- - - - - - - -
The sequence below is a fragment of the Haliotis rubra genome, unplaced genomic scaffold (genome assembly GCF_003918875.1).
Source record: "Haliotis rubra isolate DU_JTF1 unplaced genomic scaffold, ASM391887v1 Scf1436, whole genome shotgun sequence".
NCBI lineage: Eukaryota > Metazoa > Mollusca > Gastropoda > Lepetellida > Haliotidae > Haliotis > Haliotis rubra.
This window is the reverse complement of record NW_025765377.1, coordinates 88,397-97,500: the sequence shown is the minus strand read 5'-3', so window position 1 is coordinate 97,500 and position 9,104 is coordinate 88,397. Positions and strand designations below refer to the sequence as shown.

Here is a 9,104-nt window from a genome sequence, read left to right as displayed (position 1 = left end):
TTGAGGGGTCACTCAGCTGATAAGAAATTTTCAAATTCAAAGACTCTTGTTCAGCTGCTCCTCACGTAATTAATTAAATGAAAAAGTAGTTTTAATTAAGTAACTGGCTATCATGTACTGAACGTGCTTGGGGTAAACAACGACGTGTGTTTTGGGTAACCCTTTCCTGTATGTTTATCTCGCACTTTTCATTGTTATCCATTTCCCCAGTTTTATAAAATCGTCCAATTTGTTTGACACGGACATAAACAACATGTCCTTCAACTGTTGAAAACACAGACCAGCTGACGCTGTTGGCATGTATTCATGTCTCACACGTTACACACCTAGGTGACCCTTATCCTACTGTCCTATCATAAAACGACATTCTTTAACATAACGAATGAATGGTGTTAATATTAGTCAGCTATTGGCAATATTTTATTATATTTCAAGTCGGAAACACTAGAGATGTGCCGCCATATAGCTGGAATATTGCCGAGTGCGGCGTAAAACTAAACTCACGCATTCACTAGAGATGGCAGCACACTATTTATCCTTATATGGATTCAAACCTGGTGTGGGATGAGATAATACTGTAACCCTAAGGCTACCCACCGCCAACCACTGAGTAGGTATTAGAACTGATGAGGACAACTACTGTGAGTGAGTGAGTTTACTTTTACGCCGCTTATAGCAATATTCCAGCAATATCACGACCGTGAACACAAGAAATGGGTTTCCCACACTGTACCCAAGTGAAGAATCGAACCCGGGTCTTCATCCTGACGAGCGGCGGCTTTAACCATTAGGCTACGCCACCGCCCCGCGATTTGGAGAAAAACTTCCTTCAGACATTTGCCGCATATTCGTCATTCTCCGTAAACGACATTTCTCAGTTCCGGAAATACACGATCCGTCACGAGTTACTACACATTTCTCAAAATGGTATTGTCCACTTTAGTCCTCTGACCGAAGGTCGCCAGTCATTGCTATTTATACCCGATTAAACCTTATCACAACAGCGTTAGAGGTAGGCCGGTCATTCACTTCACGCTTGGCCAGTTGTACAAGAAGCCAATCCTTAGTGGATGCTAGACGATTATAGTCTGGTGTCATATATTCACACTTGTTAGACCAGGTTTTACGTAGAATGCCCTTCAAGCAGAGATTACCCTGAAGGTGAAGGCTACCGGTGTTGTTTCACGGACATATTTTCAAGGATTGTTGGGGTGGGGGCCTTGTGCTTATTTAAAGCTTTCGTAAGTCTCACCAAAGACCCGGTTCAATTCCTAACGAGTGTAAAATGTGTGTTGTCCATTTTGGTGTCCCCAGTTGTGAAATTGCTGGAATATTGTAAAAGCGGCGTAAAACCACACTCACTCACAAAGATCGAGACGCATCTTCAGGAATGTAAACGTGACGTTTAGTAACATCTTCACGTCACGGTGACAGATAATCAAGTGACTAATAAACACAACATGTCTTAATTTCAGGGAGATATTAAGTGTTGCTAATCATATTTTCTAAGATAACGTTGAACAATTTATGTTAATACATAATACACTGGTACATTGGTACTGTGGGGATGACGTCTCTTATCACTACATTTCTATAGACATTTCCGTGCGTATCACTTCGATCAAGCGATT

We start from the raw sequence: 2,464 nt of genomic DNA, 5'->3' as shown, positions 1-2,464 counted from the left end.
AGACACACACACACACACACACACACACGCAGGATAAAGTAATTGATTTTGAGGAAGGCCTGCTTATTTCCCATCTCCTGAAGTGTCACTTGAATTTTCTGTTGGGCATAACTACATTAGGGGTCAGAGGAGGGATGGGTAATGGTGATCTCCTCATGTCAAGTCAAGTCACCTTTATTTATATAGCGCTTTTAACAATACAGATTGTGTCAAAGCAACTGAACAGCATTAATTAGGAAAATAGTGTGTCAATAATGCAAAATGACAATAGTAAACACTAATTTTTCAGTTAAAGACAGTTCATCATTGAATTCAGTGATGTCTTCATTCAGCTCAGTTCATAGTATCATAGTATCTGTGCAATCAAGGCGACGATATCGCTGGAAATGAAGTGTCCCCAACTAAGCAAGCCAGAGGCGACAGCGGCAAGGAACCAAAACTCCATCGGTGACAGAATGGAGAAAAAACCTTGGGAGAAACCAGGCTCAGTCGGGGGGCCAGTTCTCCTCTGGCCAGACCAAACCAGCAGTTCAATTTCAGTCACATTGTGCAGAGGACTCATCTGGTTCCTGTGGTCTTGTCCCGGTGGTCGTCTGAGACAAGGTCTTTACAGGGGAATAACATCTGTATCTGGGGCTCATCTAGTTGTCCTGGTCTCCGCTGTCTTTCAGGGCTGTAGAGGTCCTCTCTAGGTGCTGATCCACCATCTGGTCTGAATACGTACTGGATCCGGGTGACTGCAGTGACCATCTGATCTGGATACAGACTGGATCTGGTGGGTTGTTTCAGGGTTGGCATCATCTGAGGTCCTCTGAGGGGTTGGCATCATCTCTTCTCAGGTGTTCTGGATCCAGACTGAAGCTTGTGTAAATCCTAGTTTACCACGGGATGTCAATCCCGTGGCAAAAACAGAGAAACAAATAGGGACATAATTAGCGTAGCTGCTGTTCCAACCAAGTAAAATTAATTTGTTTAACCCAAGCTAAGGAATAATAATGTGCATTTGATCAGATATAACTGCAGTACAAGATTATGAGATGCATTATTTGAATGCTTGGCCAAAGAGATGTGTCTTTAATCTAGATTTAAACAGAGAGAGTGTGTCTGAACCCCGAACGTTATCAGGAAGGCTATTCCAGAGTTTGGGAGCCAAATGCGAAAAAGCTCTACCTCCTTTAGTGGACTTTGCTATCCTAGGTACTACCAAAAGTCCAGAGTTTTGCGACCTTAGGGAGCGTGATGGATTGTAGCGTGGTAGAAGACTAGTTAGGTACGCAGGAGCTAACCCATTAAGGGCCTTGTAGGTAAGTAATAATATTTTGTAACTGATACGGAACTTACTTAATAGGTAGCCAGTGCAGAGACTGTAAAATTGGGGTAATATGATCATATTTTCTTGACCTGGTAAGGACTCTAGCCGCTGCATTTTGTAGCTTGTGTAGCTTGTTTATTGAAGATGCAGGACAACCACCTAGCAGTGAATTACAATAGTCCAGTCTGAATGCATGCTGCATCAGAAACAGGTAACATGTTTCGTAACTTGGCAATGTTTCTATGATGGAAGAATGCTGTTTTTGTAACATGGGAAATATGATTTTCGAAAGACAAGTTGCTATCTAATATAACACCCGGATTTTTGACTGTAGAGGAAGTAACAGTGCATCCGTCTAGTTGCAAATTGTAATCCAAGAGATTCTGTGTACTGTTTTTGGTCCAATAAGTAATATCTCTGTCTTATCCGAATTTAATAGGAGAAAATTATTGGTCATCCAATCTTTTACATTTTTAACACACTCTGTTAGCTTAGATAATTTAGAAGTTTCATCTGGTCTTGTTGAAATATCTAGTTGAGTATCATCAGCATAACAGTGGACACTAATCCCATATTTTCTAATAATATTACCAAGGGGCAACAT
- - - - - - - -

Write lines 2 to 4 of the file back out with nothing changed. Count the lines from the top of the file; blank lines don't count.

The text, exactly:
Source record: "Haliotis rubra isolate DU_JTF1 unplaced genomic scaffold, ASM391887v1 Scf1436, whole genome shotgun sequence".
NCBI lineage: Eukaryota > Metazoa > Mollusca > Gastropoda > Lepetellida > Haliotidae > Haliotis > Haliotis rubra.
This window is the reverse complement of record NW_025765377.1, coordinates 88,397-97,500: the sequence shown is the minus strand read 5'-3', so window position 1 is coordinate 97,500 and position 9,104 is coordinate 88,397. Positions and strand designations below refer to the sequence as shown.